Odaibo warned that if protective measures were not in place, the infection could spread round the university.
Another prominent person who lost the battle to the virus was the immediate past national publicity secretary of Afenifere, Yinka Odumakin, who died of complications in April at the Lagos State University Teaching Hospital (LASUTH).
According to his wife, Joe Okei-Odumakin, the deceased tested negative after being treated for Covid19 for some time did not recover from the complications.
In January alone, the nation lost many prominent personalities due to Covid19 related illnesses. They include Professor Ebere Onwudiw, a professor of Political Science in the Central State University, Wilberforce, Ohio; Prince Bolu Akin-Olugbada, a lawyer and businessman whose interest included property development, construction, manufacturing, logistics, distribution, maritime and offshore services and investment banking.
Before his death, he was one of the world’s largest collectors of Rolls Royce automobiles.
Others are Folake Aremu, a Nollywood actress popularly known as Orisabunmi; Professor Duro, a former dean of the Faculty of Education at the Lagos State University and the pioneer registrar of the Joint Universities Preliminary Examination Board (JUPEB) and Wahab Adegbenro, Commissioner for Health in Ondo State.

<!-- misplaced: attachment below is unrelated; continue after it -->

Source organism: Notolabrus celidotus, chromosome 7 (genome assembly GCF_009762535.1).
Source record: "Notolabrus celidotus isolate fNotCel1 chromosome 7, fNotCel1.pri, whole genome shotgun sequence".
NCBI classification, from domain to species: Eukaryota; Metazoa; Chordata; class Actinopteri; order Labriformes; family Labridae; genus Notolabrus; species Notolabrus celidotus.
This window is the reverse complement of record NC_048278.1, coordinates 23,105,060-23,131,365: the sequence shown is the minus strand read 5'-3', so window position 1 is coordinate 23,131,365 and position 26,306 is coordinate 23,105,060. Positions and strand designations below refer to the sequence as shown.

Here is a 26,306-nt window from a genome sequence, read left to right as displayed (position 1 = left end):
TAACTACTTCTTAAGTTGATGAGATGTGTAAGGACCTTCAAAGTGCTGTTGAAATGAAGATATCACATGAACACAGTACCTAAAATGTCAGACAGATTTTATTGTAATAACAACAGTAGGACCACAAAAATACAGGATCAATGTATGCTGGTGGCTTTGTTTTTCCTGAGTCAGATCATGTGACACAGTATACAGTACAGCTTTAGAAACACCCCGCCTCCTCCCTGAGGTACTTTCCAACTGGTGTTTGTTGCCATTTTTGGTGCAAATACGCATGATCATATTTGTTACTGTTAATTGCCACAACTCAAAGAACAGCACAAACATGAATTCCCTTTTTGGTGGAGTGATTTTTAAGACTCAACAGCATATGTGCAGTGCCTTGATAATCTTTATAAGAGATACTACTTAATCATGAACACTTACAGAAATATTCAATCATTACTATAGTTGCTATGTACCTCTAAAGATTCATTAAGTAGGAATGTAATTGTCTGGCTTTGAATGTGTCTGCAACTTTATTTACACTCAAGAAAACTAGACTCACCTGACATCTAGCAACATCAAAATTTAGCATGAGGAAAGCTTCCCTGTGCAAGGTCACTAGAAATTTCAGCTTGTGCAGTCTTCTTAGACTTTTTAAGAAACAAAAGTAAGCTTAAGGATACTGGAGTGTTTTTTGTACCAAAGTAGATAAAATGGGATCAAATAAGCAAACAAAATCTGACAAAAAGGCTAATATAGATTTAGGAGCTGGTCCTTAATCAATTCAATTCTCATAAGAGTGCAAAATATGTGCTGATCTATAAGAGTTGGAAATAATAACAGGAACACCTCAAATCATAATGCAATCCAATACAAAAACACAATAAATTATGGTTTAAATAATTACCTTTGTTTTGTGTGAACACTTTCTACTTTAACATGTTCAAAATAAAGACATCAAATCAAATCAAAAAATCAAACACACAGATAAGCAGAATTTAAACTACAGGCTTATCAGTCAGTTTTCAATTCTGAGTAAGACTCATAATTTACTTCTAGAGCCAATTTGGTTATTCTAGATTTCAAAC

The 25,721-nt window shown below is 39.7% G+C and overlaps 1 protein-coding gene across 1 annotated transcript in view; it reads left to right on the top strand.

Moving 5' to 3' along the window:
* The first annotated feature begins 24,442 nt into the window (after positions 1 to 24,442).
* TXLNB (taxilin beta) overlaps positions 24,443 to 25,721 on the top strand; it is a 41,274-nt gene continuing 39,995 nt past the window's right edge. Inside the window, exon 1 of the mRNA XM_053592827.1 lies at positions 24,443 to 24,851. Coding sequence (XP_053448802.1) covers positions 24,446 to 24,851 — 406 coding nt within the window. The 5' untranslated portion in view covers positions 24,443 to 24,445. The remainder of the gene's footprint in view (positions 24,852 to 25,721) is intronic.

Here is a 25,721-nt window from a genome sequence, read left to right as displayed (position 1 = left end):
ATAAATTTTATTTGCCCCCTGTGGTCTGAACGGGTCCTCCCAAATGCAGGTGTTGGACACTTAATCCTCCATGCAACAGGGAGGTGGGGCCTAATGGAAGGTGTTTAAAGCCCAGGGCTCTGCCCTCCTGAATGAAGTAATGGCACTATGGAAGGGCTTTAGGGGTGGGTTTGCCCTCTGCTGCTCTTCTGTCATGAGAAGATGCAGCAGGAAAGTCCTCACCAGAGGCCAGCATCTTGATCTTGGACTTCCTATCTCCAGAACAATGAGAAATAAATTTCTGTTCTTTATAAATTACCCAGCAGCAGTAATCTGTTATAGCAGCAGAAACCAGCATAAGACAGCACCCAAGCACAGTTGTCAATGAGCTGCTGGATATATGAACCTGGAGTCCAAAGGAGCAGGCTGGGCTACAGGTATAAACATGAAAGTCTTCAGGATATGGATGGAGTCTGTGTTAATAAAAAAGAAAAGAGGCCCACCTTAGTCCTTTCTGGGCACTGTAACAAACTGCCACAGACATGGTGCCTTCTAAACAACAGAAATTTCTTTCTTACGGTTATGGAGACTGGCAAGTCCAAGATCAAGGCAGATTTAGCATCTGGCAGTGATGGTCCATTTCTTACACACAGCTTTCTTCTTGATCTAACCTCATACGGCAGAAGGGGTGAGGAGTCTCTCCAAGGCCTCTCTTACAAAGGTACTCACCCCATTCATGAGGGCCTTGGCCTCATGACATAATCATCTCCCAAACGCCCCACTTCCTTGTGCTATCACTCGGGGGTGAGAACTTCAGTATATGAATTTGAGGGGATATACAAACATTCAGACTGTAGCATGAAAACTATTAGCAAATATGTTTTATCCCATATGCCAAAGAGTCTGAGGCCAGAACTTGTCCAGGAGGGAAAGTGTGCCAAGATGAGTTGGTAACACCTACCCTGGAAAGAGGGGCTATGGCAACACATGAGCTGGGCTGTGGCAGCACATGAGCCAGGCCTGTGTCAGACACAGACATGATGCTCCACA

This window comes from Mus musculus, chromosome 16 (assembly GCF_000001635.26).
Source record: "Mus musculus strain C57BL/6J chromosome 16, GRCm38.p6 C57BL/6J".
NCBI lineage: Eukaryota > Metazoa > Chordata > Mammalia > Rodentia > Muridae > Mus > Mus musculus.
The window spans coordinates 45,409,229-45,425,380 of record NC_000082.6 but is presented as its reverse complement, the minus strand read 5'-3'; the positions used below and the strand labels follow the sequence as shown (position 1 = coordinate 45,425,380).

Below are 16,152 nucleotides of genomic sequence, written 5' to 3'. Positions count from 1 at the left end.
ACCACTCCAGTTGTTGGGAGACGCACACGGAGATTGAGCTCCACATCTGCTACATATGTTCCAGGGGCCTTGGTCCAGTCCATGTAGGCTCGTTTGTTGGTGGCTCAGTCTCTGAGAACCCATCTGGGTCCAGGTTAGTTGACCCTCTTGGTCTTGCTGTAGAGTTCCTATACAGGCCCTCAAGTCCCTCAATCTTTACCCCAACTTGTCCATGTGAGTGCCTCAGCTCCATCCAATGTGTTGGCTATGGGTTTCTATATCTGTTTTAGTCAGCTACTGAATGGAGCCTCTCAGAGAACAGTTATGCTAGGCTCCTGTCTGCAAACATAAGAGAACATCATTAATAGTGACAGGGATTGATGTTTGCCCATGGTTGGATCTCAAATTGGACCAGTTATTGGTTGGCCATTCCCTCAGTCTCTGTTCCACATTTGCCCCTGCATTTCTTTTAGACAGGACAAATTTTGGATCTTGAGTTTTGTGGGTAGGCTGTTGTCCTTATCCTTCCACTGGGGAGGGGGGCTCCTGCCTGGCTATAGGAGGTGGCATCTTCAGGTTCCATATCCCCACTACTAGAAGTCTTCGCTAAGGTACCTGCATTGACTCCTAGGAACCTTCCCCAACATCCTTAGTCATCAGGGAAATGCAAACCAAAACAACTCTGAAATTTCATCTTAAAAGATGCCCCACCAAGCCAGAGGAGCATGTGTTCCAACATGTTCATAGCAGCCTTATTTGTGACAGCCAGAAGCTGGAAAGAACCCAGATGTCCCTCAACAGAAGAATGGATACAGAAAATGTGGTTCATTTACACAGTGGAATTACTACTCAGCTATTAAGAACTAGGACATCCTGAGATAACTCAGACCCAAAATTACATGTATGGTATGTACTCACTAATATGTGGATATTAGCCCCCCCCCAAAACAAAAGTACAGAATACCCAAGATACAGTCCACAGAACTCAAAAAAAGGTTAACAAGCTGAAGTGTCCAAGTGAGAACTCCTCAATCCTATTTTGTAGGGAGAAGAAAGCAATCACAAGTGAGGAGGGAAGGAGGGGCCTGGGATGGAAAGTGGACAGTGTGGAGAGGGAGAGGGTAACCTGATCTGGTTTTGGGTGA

The nation had earlier recorded deaths of prominent citizens at the start of the pandemic. Top on the list are the Chief of Staff to President Buhari, Abba Kyari; Senator Buruji Kashamu, Senator Abiola Ajimobi two-time governor of Oyo State, Senator Adebayo Sikiru Osinowo (APC, Lagos East); media guru, Mr. Sam Nda-Isaiah; NIPSS DG, Habu Galadima; Major Gen. Johnson OlubunmiIrefin, General Officer Commanding (GOC) 6 Division, Port Harcourt and others.
A wide range of public officials who tested positive for the coronavirus luckily recovered. They include Governors Okezie Ikpeazu of Abia; Bala Mohammed, Bauchi; KayodeFayemi, Ekiti and Nasir El-Rufai of Kaduna, among many others.
The death toll rose to over 2,260 across Nigeria on Saturday, August 21, 2021, 930 days after the first confirmed case of Covid 19 in the country was announced on February 27, 2020, when an Italian citizen in Lagos tested positive for the virus.
According to an update posted by the Nigerian Centre for Disease Control (NCDC) on its website on Sunday, 1,064 new confirmed cases and 13 deaths were recorded on Saturday, August 27, 2021.
The new cases are from 10 states of Lagos (776), Rivers (143), Ekiti (49), Kwara (33) Ogun (21), Benue (18), Oyo (13), FCT (5), Osun (4) and Yobe (2).
This brings total confirmed cases to 186,635, with168,320 discharged and 2,260 deaths recorded in 36 states and the Federal Capital Territory (FCT).